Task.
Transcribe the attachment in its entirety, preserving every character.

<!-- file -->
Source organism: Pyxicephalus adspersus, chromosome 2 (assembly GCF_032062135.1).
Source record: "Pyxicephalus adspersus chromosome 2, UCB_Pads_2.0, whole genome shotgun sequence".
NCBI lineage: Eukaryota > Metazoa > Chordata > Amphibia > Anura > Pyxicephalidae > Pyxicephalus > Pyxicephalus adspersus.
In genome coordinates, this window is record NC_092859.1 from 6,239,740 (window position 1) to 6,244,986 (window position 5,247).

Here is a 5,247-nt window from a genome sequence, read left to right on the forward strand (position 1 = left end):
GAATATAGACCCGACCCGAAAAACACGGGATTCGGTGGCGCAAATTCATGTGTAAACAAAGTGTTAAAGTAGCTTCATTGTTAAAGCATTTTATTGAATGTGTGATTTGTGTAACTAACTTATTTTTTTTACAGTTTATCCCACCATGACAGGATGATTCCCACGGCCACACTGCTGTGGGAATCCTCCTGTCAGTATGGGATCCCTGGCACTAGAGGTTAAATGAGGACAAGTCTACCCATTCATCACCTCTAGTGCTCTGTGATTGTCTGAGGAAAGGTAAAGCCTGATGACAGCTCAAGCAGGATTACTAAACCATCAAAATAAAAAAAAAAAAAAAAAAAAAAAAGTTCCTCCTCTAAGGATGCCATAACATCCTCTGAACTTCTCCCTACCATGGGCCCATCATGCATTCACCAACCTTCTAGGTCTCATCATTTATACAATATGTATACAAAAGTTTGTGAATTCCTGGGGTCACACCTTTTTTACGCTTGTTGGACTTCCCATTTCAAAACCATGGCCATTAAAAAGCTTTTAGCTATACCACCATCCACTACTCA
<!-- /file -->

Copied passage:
Source organism: Pyxicephalus adspersus, chromosome 2 (assembly GCF_032062135.1).
Source record: "Pyxicephalus adspersus chromosome 2, UCB_Pads_2.0, whole genome shotgun sequence".
NCBI lineage: Eukaryota > Metazoa > Chordata > Amphibia > Anura > Pyxicephalidae > Pyxicephalus > Pyxicephalus adspersus.
In genome coordinates, this window is record NC_092859.1 from 6,239,740 (window position 1) to 6,244,986 (window position 5,247).

Here is a 5,247-nt window from a genome sequence, read left to right on the forward strand (position 1 = left end):
GAATATAGACCCGACCCGAAAAACACGGGATTCGGTGGCGCAAATTCATGTGTAAACAAAGTGTTAAAGTAGCTTCATTGTTAAAGCATTTTATTGAATGTGTGATTTGTGTAACTAACTTATTTTTTTTACAGTTTATCCCACCATGACAGGATGATTCCCACGGCCACACTGCTGTGGGAATCCTCCTGTCAGTATGGGATCCCTGGCACTAGAGGTTAAATGAGGACAAGTCTACCCATTCATCACCTCTAGTGCTCTGTGATTGTCTGAGGAAAGGTAAAGCCTGATGACAGCTCAAGCAGGATTACTAAACCATCAAAATAAAAAAAAAAAAAAAAAAAAAAAAGTTCCTCCTCTAAGGATGCCATAACATCCTCTGAACTTCTCCCTACCATGGGCCCATCATGCATTCACCAACCTTCTAGGTCTCATCATTTATACAATATGTATACAAAAGTTTGTGAATTCCTGGGGTCACACCTTTTTTACGCTTGTTGGACTTCCCATTTCAAAACCATGGCCATTAAAAAGCTTTTAGCTATACCACCATCCACTACTCA